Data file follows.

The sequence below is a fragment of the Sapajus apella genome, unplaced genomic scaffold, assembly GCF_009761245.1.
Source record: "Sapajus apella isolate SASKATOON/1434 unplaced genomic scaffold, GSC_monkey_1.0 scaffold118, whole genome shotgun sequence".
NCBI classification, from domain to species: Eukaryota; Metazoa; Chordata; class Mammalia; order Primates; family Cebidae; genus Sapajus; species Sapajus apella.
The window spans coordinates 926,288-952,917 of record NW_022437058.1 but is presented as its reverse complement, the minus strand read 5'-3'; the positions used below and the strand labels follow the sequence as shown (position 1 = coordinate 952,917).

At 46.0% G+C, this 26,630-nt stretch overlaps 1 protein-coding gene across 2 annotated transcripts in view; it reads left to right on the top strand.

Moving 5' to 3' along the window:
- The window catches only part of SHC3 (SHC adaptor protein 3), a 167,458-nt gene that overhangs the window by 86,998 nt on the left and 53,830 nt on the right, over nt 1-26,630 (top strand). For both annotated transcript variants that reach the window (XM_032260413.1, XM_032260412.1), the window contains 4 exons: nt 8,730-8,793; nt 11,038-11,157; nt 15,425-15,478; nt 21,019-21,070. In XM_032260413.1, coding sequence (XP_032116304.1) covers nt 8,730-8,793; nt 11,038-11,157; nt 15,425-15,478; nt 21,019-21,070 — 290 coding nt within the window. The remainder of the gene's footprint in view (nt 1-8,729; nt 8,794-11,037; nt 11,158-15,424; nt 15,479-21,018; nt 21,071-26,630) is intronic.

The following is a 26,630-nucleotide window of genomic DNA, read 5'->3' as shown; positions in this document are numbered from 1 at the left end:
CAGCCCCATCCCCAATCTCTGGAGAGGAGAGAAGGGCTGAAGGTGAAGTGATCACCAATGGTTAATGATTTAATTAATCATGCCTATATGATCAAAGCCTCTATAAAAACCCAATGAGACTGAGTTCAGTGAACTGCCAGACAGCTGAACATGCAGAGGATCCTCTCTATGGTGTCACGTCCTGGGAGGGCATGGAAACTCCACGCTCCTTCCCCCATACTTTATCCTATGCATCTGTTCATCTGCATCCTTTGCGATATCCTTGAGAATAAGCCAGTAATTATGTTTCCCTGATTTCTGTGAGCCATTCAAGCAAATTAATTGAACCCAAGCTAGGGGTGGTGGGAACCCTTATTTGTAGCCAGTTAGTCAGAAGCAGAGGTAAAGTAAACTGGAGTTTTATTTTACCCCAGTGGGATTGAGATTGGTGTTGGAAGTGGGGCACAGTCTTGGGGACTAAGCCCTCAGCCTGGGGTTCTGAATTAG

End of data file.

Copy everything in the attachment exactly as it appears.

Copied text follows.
The sequence below is a fragment of the Sapajus apella genome, unplaced genomic scaffold, assembly GCF_009761245.1.
Source record: "Sapajus apella isolate SASKATOON/1434 unplaced genomic scaffold, GSC_monkey_1.0 scaffold118, whole genome shotgun sequence".
NCBI classification, from domain to species: Eukaryota; Metazoa; Chordata; class Mammalia; order Primates; family Cebidae; genus Sapajus; species Sapajus apella.
The window spans coordinates 926,288-952,917 of record NW_022437058.1 but is presented as its reverse complement, the minus strand read 5'-3'; the positions used below and the strand labels follow the sequence as shown (position 1 = coordinate 952,917).

At 46.0% G+C, this 26,630-nt stretch overlaps 1 protein-coding gene across 2 annotated transcripts in view; it reads left to right on the top strand.

Moving 5' to 3' along the window:
- The window catches only part of SHC3 (SHC adaptor protein 3), a 167,458-nt gene that overhangs the window by 86,998 nt on the left and 53,830 nt on the right, over nt 1-26,630 (top strand). For both annotated transcript variants that reach the window (XM_032260413.1, XM_032260412.1), the window contains 4 exons: nt 8,730-8,793; nt 11,038-11,157; nt 15,425-15,478; nt 21,019-21,070. In XM_032260413.1, coding sequence (XP_032116304.1) covers nt 8,730-8,793; nt 11,038-11,157; nt 15,425-15,478; nt 21,019-21,070 — 290 coding nt within the window. The remainder of the gene's footprint in view (nt 1-8,729; nt 8,794-11,037; nt 11,158-15,424; nt 15,479-21,018; nt 21,071-26,630) is intronic.

The following is a 26,630-nucleotide window of genomic DNA, read 5'->3' as shown; positions in this document are numbered from 1 at the left end:
CAGCCCCATCCCCAATCTCTGGAGAGGAGAGAAGGGCTGAAGGTGAAGTGATCACCAATGGTTAATGATTTAATTAATCATGCCTATATGATCAAAGCCTCTATAAAAACCCAATGAGACTGAGTTCAGTGAACTGCCAGACAGCTGAACATGCAGAGGATCCTCTCTATGGTGTCACGTCCTGGGAGGGCATGGAAACTCCACGCTCCTTCCCCCATACTTTATCCTATGCATCTGTTCATCTGCATCCTTTGCGATATCCTTGAGAATAAGCCAGTAATTATGTTTCCCTGATTTCTGTGAGCCATTCAAGCAAATTAATTGAACCCAAGCTAGGGGTGGTGGGAACCCTTATTTGTAGCCAGTTAGTCAGAAGCAGAGGTAAAGTAAACTGGAGTTTTATTTTACCCCAGTGGGATTGAGATTGGTGTTGGAAGTGGGGCACAGTCTTGGGGACTAAGCCCTCAGCCTGGGGTTCTGAATTAG